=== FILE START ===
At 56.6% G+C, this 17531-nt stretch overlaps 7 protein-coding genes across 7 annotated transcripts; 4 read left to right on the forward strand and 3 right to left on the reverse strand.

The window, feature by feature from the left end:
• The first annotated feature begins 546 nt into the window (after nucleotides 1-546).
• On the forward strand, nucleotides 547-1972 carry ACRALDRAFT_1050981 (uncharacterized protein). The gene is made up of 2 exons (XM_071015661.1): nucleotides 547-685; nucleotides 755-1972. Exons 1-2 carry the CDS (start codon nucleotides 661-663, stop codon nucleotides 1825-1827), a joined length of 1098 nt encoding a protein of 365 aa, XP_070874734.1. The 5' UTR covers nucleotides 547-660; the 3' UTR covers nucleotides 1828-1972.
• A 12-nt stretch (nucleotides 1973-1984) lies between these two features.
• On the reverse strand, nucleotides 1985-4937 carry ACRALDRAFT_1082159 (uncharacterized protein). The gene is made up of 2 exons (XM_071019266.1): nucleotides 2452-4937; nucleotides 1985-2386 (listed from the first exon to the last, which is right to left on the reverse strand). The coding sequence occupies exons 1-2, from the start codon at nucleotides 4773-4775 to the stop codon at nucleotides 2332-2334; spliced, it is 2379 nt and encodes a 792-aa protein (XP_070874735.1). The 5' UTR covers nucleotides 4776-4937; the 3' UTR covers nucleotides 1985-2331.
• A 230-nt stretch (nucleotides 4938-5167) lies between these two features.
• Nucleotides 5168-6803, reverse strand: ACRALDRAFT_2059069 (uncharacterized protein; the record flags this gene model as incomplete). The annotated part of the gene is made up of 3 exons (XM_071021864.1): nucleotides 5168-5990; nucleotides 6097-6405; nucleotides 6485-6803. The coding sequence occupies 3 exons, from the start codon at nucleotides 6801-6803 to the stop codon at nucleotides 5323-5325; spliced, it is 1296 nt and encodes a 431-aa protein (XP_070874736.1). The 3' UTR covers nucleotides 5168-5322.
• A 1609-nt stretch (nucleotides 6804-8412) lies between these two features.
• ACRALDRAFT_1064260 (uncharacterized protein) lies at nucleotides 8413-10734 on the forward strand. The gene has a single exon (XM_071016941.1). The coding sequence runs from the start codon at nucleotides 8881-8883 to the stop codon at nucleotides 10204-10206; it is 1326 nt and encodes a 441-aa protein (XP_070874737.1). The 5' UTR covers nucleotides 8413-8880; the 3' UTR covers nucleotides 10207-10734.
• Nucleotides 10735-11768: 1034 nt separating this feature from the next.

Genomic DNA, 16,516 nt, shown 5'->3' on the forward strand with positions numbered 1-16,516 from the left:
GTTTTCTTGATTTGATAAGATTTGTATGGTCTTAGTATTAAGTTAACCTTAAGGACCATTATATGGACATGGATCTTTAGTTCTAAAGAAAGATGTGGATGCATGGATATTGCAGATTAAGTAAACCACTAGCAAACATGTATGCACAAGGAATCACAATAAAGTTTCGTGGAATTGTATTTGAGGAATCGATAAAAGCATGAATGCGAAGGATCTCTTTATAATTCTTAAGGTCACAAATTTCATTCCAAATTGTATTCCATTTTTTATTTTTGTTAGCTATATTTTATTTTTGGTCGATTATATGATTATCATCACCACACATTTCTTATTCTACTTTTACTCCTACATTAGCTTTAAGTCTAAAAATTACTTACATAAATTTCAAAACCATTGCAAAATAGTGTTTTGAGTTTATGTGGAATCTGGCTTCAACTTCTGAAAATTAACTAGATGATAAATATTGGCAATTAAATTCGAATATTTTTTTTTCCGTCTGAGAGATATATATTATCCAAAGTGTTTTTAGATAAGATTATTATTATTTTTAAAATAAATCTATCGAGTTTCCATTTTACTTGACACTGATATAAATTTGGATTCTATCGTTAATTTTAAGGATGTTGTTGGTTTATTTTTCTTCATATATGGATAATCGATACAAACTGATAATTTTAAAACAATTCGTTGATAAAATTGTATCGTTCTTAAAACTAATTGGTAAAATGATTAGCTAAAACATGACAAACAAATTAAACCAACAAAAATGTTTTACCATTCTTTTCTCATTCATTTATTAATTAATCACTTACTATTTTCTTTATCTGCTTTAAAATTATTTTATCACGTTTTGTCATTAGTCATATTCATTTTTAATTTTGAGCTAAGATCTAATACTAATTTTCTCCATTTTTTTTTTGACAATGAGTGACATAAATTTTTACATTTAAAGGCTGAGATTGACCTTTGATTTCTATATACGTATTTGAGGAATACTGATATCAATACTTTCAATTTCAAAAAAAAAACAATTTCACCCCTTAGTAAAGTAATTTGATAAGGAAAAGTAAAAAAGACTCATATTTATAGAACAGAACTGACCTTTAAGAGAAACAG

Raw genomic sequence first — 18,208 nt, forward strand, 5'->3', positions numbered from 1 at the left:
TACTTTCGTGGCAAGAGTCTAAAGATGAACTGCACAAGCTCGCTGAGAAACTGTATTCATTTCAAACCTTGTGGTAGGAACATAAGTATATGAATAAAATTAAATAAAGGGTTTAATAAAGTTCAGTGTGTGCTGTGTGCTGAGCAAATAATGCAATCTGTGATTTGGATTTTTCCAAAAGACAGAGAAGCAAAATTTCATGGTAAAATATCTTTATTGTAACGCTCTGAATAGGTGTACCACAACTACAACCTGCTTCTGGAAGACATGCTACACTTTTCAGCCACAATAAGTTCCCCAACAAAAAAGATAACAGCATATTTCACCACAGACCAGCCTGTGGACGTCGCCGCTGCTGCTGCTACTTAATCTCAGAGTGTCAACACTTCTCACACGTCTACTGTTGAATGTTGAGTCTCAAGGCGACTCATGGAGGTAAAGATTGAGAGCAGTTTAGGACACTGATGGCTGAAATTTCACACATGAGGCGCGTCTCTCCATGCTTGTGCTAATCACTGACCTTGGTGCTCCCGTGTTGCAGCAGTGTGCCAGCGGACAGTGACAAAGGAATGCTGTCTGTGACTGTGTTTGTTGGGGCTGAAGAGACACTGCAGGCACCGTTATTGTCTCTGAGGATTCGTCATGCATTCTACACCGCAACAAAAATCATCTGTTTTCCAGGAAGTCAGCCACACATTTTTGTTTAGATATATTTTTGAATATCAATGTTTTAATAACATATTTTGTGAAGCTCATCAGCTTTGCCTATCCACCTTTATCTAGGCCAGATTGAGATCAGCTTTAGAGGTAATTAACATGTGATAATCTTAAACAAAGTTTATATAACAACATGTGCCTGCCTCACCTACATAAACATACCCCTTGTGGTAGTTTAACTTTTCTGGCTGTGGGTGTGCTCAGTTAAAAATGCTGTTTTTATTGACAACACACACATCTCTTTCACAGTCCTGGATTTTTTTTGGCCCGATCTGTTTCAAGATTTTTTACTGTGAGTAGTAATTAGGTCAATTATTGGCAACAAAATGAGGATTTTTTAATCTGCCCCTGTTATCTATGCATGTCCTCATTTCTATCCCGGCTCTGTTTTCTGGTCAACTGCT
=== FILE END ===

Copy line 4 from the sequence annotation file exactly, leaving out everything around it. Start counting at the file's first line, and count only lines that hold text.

• On the forward strand, nucleotides 547-1972 carry ACRALDRAFT_1050981 (uncharacterized protein). The gene is made up of 2 exons (XM_071015661.1): nucleotides 547-685; nucleotides 755-1972. Exons 1-2 carry the CDS (start codon nucleotides 661-663, stop codon nucleotides 1825-1827), a joined length of 1098 nt encoding a protein of 365 aa, XP_070874734.1. The 5' UTR covers nucleotides 547-660; the 3' UTR covers nucleotides 1828-1972.